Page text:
Urmson & Thompson

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Urmson & Thompson
Industry Engineering
Founded 1865
Defunct 1933 (Receivership)
Headquarters Oldham
Number of locations
1 (Hathershaw Ironworks)
Products Mill wrighting, Laundry equipment, Stationary steam engines
Owner 1821– John Urmson & John E Thompsoon.
1899– Urmson & Thompson Ltd.

Urmson & Thompson was a company that manufactured stationary steam engines. It was based in Oldham, Lancashire, England. The company were general millwrights, also producing some steam engines during the 19th century and after 1904 produced large steam-driven engines for textile mills in Oldham.[1]


John Urmson and John E Thompson started business in 1865 in Hathershaw, Oldham. While Urmson was a trained engineer who had worked at Woolstenhulmes & Rye, Thompson is thought to have contributed capital. Thompson died in 1882, and Urmson with his sons John and Andrew continued the business. On the sons' death in 1888 the firm was incorporated, and continued until 1933.[1]

The firm operated out of the Hathershaw Foundry. Initially millwrights, in the 1870s they started making stationary steam engines as well. From 1904 they made a series of large mill engines. The largest was a 2000ihp engine for Ace Mill Co. Ltd., Chadderton in 1914. This was erected in 1919.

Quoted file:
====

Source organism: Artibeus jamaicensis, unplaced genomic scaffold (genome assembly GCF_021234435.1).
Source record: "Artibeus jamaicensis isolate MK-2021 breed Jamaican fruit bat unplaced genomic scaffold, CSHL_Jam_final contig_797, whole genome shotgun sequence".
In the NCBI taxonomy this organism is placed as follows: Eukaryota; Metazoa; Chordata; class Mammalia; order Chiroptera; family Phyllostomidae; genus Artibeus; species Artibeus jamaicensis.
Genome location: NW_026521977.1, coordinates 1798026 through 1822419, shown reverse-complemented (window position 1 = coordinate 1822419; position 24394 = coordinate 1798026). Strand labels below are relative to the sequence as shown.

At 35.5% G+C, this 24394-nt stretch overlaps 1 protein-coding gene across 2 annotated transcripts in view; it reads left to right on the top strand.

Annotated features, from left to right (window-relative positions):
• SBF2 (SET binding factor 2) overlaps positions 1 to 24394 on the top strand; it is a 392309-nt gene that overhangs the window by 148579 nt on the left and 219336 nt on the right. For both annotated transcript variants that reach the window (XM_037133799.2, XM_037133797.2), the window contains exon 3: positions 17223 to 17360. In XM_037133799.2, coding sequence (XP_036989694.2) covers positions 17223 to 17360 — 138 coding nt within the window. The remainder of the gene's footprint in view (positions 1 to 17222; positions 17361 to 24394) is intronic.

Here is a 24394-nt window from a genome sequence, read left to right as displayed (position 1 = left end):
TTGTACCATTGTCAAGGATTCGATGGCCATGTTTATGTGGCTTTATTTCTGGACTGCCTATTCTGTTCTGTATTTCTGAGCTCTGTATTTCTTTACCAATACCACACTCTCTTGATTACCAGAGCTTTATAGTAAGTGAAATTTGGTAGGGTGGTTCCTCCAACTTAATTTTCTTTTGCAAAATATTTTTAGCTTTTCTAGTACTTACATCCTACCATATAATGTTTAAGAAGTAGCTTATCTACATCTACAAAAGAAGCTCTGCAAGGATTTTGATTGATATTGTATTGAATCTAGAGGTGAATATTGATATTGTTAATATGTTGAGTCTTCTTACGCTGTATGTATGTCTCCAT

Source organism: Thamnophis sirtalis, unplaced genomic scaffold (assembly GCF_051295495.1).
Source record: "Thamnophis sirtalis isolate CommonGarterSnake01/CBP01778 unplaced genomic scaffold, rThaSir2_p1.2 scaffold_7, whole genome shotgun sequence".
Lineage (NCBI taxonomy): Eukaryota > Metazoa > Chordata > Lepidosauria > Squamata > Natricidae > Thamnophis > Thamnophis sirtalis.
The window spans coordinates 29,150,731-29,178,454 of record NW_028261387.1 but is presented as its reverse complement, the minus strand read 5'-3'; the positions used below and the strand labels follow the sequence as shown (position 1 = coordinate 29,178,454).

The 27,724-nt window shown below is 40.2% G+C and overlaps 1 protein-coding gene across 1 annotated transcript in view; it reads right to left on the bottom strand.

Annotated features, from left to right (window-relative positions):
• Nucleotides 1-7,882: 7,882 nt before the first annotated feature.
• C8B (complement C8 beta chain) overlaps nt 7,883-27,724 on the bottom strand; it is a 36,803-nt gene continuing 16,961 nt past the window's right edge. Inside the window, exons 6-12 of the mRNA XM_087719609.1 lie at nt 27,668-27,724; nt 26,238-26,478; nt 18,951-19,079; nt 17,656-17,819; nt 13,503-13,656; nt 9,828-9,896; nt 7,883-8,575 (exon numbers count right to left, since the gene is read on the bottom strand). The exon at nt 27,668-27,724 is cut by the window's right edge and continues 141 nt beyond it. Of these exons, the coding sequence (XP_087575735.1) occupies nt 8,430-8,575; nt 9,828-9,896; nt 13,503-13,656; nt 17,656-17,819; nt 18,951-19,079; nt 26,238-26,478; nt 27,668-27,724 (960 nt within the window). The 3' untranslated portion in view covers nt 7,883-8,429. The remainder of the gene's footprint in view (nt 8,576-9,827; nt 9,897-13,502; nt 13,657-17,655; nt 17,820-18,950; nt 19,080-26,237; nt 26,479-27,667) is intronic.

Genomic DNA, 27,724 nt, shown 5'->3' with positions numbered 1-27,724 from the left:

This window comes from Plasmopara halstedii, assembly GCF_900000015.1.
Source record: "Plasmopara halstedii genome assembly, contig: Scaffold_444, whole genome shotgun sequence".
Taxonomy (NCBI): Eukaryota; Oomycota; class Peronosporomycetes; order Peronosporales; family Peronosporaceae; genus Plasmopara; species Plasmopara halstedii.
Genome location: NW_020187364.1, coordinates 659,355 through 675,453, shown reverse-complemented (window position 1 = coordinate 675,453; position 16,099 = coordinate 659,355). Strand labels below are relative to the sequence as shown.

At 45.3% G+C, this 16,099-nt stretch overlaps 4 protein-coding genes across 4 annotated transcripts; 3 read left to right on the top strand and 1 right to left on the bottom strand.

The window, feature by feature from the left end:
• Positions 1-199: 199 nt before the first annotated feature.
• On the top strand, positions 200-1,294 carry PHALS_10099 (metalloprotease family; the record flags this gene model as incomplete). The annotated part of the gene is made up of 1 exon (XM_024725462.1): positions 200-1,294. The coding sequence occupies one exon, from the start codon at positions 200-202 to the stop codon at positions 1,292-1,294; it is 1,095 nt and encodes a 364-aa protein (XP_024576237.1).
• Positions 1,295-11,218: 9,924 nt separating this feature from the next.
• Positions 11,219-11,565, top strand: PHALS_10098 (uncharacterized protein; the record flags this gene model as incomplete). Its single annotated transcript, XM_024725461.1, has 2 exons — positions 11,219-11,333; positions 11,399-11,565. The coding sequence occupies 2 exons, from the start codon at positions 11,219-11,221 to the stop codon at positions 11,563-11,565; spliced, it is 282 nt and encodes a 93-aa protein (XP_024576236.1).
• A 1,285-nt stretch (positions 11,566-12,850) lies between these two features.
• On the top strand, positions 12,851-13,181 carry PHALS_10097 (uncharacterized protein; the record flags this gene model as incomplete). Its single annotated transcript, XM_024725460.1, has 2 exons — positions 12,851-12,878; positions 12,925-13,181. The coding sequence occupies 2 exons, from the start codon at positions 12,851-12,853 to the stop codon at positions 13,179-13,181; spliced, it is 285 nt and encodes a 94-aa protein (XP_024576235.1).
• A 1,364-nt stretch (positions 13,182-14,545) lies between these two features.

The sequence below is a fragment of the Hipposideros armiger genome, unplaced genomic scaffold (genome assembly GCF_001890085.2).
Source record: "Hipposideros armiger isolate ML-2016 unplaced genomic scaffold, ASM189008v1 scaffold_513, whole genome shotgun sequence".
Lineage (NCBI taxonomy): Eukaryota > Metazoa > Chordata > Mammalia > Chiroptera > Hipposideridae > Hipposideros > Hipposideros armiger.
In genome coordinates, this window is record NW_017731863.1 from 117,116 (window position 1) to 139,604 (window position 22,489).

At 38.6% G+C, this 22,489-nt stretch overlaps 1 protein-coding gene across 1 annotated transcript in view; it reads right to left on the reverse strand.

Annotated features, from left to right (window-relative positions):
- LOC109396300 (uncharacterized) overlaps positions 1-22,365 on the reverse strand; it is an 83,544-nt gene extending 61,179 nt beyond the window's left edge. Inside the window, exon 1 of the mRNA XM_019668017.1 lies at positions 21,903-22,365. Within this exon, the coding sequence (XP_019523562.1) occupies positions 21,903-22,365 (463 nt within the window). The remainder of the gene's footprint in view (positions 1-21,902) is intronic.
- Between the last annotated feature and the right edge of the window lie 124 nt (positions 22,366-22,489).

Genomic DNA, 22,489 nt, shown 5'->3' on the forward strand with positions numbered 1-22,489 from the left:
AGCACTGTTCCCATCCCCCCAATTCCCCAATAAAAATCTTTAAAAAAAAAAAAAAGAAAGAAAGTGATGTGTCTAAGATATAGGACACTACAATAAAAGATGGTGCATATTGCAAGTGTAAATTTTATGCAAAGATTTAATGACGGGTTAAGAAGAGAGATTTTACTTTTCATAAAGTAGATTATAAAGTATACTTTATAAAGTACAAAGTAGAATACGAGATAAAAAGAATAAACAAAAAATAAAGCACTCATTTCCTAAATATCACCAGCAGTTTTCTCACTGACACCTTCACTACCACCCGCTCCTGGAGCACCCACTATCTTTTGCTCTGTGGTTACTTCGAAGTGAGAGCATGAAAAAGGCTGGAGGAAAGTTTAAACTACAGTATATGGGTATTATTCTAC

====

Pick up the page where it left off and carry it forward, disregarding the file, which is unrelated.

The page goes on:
The later engines were large. Arthur Roberts[2] reported that Hartford Mill was powered by an 1800 hp twin-tandem compound engine by Urmson and Thompson, built in 1907. It was steamed at 160 psi at 68 rpm. It had a 5 ft stroke driving a 24 ft flywheel. The transmission method was a rope drive using 40 ropes. The engine was reputed to be the only twin-tandem that Urmson & Thompson built. It had two 30" diameter HP (high-pressure) cylinders at the rear, and two 60" LP (low-pressure) cylinders in front. There were Corliss valves on all cylinders. The air pumps were driven from each crosshead. There was a Whitehead governor. The engine cost £5400 and the three boilers cost £1900.[3]

Mills driven by Urmson & Thompson engines[edit]

Urmson & Thompson produced mill engines in the boom years of the 1870s, and millwrighted (i.e. produced the bevelled gear shafts) for mills such as Nile Mill, Chadderton. The period 1904–1914 was productive, when they created engines rating a total of 14,300 ihp for nine Oldham mills:[1]

  • Parkfield Mill, Oldham – 1874
  • Hollinwood Mill, Failsworth – 1874
  • Honeywell Mill, Oldham – 1874
  • Copster Mill – 1904
  • Hartford Mill, Werneth – 1907
  • Gorse Mill, Chadderton – 1908
  • Ace Mill, Chadderton – 1914 (aka Gorse No.2 Mill)
  • Falcon Mill, Chadderton – 1915



  1. ^ a b c Gurr & Hunt 1985, p. 15
  2. ^ Roberts 1921
  3. ^ George Watkins differed in the detail, proposing it was a 1500 hp engine with 21" and 44" cylinders on a 5 ft stroke, that was steamed at 170psi. The 24 ft flywheel drove 34 ropes. George Watkins.